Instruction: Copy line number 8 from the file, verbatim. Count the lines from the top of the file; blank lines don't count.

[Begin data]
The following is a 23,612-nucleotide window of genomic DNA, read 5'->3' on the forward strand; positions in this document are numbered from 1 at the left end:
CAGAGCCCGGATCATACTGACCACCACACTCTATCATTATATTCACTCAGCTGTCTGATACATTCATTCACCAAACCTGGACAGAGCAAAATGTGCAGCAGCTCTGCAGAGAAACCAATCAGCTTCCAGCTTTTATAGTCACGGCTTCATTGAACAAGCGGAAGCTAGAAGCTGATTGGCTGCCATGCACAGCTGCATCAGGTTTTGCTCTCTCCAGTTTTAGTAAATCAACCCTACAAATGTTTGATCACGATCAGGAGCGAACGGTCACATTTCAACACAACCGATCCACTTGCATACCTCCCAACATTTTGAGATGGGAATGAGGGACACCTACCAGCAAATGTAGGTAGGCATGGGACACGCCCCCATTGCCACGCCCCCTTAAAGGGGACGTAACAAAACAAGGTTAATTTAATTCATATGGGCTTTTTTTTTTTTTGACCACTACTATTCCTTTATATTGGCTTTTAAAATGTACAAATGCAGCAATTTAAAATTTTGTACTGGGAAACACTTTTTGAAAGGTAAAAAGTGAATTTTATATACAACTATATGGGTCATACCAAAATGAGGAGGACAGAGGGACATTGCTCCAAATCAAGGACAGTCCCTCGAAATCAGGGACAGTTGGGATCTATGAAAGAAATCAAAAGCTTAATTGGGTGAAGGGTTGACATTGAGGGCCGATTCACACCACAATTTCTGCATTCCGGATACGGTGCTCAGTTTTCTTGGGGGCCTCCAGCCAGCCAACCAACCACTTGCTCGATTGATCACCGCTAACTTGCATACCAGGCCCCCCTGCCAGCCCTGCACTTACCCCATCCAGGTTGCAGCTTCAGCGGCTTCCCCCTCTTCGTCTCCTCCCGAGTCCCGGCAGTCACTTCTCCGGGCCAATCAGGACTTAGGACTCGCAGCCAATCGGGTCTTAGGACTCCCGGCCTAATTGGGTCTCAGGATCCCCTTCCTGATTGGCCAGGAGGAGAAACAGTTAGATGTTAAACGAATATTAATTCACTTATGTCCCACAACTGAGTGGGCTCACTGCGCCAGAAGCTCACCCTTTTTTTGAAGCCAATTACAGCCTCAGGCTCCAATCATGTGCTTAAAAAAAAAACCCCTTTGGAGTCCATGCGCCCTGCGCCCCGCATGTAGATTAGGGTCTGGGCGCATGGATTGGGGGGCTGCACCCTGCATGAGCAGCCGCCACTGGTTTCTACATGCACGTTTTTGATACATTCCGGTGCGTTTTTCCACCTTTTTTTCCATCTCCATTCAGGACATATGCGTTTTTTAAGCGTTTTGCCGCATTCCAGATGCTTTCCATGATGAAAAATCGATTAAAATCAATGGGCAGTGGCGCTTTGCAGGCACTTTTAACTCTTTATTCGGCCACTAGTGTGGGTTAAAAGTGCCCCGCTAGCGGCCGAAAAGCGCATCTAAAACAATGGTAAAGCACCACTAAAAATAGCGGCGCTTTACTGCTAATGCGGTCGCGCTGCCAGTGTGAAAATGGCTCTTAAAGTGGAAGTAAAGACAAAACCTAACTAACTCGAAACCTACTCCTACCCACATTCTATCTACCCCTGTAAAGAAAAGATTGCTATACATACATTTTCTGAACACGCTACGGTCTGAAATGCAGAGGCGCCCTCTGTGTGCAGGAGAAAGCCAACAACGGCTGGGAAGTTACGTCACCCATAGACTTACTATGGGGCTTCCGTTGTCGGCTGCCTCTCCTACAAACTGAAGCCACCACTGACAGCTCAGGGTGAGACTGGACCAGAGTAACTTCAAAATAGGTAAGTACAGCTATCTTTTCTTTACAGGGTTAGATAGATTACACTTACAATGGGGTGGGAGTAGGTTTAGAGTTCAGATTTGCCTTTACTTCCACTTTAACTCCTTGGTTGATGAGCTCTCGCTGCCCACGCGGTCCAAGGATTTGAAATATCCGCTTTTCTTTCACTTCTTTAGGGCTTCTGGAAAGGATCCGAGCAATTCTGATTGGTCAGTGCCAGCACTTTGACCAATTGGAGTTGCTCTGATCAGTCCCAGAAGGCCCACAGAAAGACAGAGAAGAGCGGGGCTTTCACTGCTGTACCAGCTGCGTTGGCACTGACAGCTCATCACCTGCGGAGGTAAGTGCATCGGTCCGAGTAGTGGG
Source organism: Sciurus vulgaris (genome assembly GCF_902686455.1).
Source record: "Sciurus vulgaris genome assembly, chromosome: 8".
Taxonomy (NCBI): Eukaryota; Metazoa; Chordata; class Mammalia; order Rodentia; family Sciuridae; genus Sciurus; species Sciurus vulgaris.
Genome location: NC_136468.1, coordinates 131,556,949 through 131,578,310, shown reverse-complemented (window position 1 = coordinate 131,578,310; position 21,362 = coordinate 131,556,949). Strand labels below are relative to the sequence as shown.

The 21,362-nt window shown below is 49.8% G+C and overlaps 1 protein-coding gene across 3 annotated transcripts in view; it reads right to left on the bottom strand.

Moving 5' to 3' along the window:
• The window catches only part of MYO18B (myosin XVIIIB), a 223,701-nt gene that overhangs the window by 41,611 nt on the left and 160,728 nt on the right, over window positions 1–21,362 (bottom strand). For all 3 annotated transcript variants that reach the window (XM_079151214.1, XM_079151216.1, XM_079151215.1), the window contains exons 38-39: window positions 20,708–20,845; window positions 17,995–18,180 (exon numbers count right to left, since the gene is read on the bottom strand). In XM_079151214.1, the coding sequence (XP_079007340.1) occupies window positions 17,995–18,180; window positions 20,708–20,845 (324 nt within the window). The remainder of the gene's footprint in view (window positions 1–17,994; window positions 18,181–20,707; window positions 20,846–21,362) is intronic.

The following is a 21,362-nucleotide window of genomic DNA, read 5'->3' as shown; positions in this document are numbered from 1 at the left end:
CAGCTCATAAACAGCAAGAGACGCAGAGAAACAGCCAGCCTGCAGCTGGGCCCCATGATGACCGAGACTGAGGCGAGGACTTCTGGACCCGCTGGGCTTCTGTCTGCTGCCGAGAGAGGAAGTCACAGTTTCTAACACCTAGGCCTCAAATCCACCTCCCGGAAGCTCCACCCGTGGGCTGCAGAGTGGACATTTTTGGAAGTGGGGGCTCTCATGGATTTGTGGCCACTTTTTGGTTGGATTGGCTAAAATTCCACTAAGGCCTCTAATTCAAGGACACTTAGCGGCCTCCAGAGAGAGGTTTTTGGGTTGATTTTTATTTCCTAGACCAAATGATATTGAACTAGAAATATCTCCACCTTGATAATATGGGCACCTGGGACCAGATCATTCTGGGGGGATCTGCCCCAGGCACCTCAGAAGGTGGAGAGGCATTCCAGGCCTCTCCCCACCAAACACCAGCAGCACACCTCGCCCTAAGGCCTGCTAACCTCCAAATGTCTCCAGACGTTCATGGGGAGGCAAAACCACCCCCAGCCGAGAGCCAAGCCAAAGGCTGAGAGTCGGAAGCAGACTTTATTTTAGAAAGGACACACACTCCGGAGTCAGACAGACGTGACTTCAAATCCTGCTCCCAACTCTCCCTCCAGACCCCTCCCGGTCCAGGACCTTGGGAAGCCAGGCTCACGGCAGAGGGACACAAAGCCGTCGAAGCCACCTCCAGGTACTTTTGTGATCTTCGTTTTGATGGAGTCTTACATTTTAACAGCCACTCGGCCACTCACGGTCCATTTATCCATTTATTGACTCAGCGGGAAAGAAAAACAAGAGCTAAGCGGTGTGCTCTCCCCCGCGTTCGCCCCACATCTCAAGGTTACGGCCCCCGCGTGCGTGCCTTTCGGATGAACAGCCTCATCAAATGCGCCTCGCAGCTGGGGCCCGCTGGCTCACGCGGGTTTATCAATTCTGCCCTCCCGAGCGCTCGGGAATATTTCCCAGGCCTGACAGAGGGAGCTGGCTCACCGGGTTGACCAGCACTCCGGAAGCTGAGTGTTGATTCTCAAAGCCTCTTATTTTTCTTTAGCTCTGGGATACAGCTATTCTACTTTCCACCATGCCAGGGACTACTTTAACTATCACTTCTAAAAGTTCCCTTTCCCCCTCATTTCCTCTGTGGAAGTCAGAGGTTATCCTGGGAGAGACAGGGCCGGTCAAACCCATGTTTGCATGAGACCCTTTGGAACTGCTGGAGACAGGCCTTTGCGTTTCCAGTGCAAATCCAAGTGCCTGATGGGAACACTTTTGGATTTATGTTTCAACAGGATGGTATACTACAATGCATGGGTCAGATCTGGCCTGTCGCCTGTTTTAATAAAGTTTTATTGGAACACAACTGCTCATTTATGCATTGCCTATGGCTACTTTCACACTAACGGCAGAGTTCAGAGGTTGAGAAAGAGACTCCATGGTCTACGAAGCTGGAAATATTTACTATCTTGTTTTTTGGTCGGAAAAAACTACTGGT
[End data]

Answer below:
Moving 5' to 3' along the window: